Leading off for the Miami Marlins…Gaby Sanchez?

Caught an episode of Clubhouse Confidential on MLB Network Friday. For those of you unfamiliar with the show, it takes an analytical look at the news of the day and other topics using non-traditional stats. It’s great for fans that want to familiarize themselves with sabermetric stuff.

One of the areas they covered was leadoff hitting. In addition to discussing what type of offensive player should be leading off, host Brian Kenny pointed out some guys in the game that should be batting first and others that shouldn’t. A couple of Marlins came up. Kenny’s quote: “[Gaby] Sanchez, not Jose Reyes, is a better leadoff candidate for the Marlins this year.”

Seems odd, right? Reyes after all is a prototypical leadoff man in the eyes of most baseball fans. Not so says Clubhouse Confidential because he has too much power. According to The Book: Playing the Percentage in Baseball, a leadoff man logs 36 percent of his plate appearances with the bases empty. That figure for the No. 2 hitter increase to 44 percent. For third and fourth hitters, 48 percent and 51 percent, respectively.

Based on that, teams that have a power hitter in the leadoff spot aren’t maximizing that pop. Reyes in 2011 slugged a career high .493 thanks in part to a league-leading 16 triples. He also totaled 31 doubles and seven homers. What the show didn’t mention is even after last season Reyes’ career slugging percentage is .441, which makes him a little more palatable as a leadoff man based on the aforementioned premise.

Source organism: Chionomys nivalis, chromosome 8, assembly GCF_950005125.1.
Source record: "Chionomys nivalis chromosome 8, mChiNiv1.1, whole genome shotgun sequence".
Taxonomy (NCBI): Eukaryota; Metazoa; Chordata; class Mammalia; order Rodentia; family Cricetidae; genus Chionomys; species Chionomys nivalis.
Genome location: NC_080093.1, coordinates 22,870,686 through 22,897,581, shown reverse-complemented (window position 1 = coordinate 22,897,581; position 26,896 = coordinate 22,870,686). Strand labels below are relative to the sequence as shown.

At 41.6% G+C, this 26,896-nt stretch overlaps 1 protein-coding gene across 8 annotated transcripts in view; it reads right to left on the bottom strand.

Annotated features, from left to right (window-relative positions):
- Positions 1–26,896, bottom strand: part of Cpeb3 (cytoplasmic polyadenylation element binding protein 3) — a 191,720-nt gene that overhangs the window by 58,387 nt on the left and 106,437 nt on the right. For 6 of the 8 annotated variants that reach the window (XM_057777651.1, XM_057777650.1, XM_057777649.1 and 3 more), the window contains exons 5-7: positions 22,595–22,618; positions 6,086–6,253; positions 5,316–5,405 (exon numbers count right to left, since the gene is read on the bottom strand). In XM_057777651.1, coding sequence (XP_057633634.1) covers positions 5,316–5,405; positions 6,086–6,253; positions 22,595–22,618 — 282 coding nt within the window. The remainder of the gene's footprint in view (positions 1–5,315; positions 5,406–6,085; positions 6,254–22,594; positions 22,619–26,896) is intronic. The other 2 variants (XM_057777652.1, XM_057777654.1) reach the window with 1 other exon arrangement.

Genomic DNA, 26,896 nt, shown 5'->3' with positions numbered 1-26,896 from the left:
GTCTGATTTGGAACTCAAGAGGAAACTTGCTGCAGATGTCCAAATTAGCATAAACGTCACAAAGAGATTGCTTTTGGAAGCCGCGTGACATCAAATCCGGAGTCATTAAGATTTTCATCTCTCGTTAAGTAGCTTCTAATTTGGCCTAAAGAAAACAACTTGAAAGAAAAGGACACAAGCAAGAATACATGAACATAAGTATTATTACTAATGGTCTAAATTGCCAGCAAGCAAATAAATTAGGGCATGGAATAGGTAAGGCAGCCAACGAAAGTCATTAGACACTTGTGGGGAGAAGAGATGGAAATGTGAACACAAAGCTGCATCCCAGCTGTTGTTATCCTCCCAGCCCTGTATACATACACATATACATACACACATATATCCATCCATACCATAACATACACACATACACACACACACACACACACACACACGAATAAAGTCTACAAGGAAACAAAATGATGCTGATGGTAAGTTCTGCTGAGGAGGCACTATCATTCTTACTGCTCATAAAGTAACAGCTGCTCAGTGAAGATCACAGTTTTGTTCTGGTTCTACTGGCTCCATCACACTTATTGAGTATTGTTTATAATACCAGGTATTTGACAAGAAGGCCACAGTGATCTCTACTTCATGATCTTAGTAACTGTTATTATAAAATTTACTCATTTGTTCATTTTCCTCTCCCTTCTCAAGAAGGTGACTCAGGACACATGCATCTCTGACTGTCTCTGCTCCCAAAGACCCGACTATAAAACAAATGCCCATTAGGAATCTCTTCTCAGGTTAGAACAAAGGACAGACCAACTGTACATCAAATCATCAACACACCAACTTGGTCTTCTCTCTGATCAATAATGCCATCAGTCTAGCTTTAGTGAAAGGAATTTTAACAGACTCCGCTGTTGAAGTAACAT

The other big stat for leadoff men is on-base percentage, a component of which is walks. Top of the order hitters come up with no outs in 48 percent of their plate appearances.The two through four spots are 33 percent, 28 percent and 34 percent, respectively. That means a walk is as good as a hit for leadoff men. Ideally, you want your leadoff man to draw a base on balls in 10 percent or better of his plate appearances.

Although Reyes had a .384 on-base percentage in 2011, his walk rate was 7.3 percent, raising his career average to 6.9 percent. Clubhouse Confidential tells us Reyes has too much power and doesn’t walk enough to hit first. Their alternative: Sanchez.

Sanchez had a .352 on-base percentage, walked in 11.2 percent of his plate appearances and slugged .427. Again, Clubhouse Confidential didn’t take into account the numbers from his 2010 rookie season (.341 on-base, .448 slugging and 8.9 percent walk rate).

One player the show did not mention was Emilio Bonifacio, who likely will bat first this season. Bonifacio had a breakout season in 2011, reaching base at a .360 clip and walking in 9.2 percent of his plate appearances. He doesn’t hit for power, plus he is a prolific base stealer, so I was surprised Clubhouse Confidential didn’t identify him as a better leadoff candidate than either Reyes or Sanchez.

From Twitter comments I’ve received, plenty of Marlins fans aren’t sold on Bonifacio. Manager Jack McKeon really got him playing with confidence last season. Bonifacio taking half a step back in 2012 wouldn’t surprise me. His batting average on balls in play last season was .372. In 2009, his BABIP was .312 and in 2010 it was .333. Anything much higher or lower than .300 suggests that player will see a regression or a rebound.

My Opening Night batting order: Bonifacio, Reyes, Ramirez, Stanton, Morrison, Sanchez, Buck, Infante, Johnson.

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